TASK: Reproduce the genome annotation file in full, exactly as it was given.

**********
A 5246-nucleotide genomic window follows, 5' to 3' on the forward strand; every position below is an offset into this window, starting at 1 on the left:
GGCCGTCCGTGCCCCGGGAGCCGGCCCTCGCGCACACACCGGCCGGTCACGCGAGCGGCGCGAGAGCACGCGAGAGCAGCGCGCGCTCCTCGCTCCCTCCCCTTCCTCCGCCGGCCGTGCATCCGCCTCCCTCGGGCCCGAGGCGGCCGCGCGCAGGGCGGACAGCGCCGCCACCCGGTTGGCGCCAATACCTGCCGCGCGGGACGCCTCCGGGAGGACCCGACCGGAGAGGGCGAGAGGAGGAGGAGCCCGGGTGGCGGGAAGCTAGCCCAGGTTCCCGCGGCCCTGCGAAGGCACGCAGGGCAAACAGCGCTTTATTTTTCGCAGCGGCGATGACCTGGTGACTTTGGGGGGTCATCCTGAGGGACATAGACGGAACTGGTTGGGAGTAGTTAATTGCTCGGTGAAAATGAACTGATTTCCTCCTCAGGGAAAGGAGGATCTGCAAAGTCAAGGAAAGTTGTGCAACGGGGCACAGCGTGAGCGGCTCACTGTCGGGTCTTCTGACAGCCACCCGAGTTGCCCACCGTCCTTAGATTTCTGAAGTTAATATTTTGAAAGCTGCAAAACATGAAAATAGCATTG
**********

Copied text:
A 5246-nucleotide genomic window follows, 5' to 3' on the forward strand; every position below is an offset into this window, starting at 1 on the left:
GGCCGTCCGTGCCCCGGGAGCCGGCCCTCGCGCACACACCGGCCGGTCACGCGAGCGGCGCGAGAGCACGCGAGAGCAGCGCGCGCTCCTCGCTCCCTCCCCTTCCTCCGCCGGCCGTGCATCCGCCTCCCTCGGGCCCGAGGCGGCCGCGCGCAGGGCGGACAGCGCCGCCACCCGGTTGGCGCCAATACCTGCCGCGCGGGACGCCTCCGGGAGGACCCGACCGGAGAGGGCGAGAGGAGGAGGAGCCCGGGTGGCGGGAAGCTAGCCCAGGTTCCCGCGGCCCTGCGAAGGCACGCAGGGCAAACAGCGCTTTATTTTTCGCAGCGGCGATGACCTGGTGACTTTGGGGGGTCATCCTGAGGGACATAGACGGAACTGGTTGGGAGTAGTTAATTGCTCGGTGAAAATGAACTGATTTCCTCCTCAGGGAAAGGAGGATCTGCAAAGTCAAGGAAAGTTGTGCAACGGGGCACAGCGTGAGCGGCTCACTGTCGGGTCTTCTGACAGCCACCCGAGTTGCCCACCGTCCTTAGATTTCTGAAGTTAATATTTTGAAAGCTGCAAAACATGAAAATAGCATTG